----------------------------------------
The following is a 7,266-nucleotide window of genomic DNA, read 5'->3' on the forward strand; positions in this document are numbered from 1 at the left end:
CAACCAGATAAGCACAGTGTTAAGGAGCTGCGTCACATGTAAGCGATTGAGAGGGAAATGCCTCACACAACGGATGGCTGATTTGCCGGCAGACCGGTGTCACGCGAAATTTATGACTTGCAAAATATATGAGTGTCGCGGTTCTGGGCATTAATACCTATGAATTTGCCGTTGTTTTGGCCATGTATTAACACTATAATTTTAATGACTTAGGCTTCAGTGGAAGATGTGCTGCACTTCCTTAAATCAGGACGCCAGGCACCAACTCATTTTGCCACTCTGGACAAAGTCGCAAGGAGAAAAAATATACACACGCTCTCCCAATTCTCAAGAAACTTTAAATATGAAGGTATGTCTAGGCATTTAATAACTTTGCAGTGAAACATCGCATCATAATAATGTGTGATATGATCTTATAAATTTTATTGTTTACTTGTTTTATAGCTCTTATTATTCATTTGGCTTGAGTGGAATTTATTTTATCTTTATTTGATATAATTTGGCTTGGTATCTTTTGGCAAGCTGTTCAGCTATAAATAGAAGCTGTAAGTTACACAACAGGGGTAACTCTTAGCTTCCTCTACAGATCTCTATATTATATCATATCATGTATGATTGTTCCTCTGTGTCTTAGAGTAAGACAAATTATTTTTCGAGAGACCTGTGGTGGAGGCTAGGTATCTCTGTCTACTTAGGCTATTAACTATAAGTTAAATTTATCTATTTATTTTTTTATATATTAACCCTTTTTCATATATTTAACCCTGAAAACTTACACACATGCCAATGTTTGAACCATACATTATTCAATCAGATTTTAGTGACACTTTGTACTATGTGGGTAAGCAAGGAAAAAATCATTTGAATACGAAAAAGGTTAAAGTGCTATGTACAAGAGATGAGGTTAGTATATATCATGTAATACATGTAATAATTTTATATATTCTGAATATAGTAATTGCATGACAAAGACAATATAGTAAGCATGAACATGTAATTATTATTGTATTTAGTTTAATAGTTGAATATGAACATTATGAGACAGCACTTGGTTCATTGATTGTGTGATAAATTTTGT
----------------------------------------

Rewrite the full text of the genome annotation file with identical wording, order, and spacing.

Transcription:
The following is a 7,266-nucleotide window of genomic DNA, read 5'->3' on the forward strand; positions in this document are numbered from 1 at the left end:
CAACCAGATAAGCACAGTGTTAAGGAGCTGCGTCACATGTAAGCGATTGAGAGGGAAATGCCTCACACAACGGATGGCTGATTTGCCGGCAGACCGGTGTCACGCGAAATTTATGACTTGCAAAATATATGAGTGTCGCGGTTCTGGGCATTAATACCTATGAATTTGCCGTTGTTTTGGCCATGTATTAACACTATAATTTTAATGACTTAGGCTTCAGTGGAAGATGTGCTGCACTTCCTTAAATCAGGACGCCAGGCACCAACTCATTTTGCCACTCTGGACAAAGTCGCAAGGAGAAAAAATATACACACGCTCTCCCAATTCTCAAGAAACTTTAAATATGAAGGTATGTCTAGGCATTTAATAACTTTGCAGTGAAACATCGCATCATAATAATGTGTGATATGATCTTATAAATTTTATTGTTTACTTGTTTTATAGCTCTTATTATTCATTTGGCTTGAGTGGAATTTATTTTATCTTTATTTGATATAATTTGGCTTGGTATCTTTTGGCAAGCTGTTCAGCTATAAATAGAAGCTGTAAGTTACACAACAGGGGTAACTCTTAGCTTCCTCTACAGATCTCTATATTATATCATATCATGTATGATTGTTCCTCTGTGTCTTAGAGTAAGACAAATTATTTTTCGAGAGACCTGTGGTGGAGGCTAGGTATCTCTGTCTACTTAGGCTATTAACTATAAGTTAAATTTATCTATTTATTTTTTTATATATTAACCCTTTTTCATATATTTAACCCTGAAAACTTACACACATGCCAATGTTTGAACCATACATTATTCAATCAGATTTTAGTGACACTTTGTACTATGTGGGTAAGCAAGGAAAAAATCATTTGAATACGAAAAAGGTTAAAGTGCTATGTACAAGAGATGAGGTTAGTATATATCATGTAATACATGTAATAATTTTATATATTCTGAATATAGTAATTGCATGACAAAGACAATATAGTAAGCATGAACATGTAATTATTATTGTATTTAGTTTAATAGTTGAATATGAACATTATGAGACAGCACTTGGTTCATTGATTGTGTGATAAATTTTGT